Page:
• Justine Sherry
  •     Assistant Professor
  •     [CSD] [Cylab] [SNAP]
  •     Carnegie Mellon University

I am a computer scientist interested in everything networked: from protocols and applications to the hardware that carries our data across the Internet. My goal is to make networks faster, more reliable, more secure, and lately, more fair and equitable.


August 31, 2020

Fall Teaching: Information about 15-441/641 is all online at www.myheartisinthenetwork.com. You can schedule office hours to meet with me here.

August 13, 2020

Textbooks tell us that requests to a cache result in two possible outcomes: hits and misses. Nirav Atre discusses today at SIGCOMM 2020 that there is actually a third possible outcome: a delayed hit. Nirav shows that by optimizing for delayed hits, caches can have 45% lower latency than delayed hits unaware caches. You can read the paper here and learn more by watching the video.

August 13, 2020

When network functions share the same server, they achieve slower performance than if they run alone. But why does this happen even when the server is configured to isolate processors and NIC queues? And how can we predict the slowdown? Antonis Manousis explains today at SIGCOMM 2020. You can read the paper here or watch the video to learn more.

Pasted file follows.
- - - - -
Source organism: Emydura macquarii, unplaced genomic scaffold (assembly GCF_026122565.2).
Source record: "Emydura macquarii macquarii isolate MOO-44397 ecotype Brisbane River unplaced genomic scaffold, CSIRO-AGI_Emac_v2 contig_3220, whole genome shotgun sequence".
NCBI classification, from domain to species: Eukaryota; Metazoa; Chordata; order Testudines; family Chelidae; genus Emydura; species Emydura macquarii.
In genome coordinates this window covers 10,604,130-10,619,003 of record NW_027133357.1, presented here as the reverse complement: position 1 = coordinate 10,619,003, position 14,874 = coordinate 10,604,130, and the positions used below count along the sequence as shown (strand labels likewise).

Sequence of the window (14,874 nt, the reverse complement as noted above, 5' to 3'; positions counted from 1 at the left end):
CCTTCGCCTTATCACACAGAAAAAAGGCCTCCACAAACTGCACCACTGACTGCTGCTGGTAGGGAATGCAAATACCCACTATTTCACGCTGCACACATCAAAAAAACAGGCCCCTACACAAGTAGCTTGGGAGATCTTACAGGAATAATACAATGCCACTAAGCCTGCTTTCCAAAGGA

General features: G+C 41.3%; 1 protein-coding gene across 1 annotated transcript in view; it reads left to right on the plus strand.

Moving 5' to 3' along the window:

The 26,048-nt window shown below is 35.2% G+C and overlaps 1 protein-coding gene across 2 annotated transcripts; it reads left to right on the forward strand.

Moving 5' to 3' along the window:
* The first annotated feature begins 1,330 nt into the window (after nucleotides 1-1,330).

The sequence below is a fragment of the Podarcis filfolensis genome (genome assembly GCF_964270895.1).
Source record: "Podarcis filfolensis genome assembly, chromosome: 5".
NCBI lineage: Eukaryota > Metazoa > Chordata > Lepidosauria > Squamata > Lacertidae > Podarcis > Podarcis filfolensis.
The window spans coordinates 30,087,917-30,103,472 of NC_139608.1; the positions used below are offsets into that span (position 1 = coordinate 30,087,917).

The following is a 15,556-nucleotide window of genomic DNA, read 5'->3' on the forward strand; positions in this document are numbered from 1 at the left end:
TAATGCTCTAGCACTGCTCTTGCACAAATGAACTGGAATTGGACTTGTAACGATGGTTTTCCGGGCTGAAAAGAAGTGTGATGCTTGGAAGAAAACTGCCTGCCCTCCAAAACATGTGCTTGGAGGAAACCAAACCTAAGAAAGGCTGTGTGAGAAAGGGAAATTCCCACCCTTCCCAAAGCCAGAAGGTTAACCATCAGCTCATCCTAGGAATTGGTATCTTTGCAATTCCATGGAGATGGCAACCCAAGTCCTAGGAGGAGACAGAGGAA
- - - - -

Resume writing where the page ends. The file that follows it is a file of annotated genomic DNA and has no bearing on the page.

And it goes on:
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Common Requests

  • Prospective Undergradute Interns: I accept students through the ISR REUSE Program. Read more about how to apply here.
  • Prospective PhD Students: I can advise students in any SCS department and in ECE. Apply to whichever program fits you better (or both). I am not on the admissions committee for any PhD program.
  • Peer Review: I only review for conferences which (a) have an enforced anti-harrasment policy, (b) use double-blind review, and (c) offer open-access proceedings.

Research Talks


Justine Sherry is an assistant professor at Carnegie Mellon University. Her interests are in computer networking; her work includes middleboxes, networked systems, measurement, cloud computing, and congestion control. Dr. Sherry received her PhD (2016) and MS (2012) from UC Berkeley, and her BS and BA (2010) from the University of Washington. She is a recipient of the SIGCOMM doctoral dissertation award, the David J. Sakrison prize, paper awards at USENIX NSDI and ACM SIGCOMM, and an NSF Graduate Research Fellowship. Most importantly, she is always on the lookout for a great cappuccino.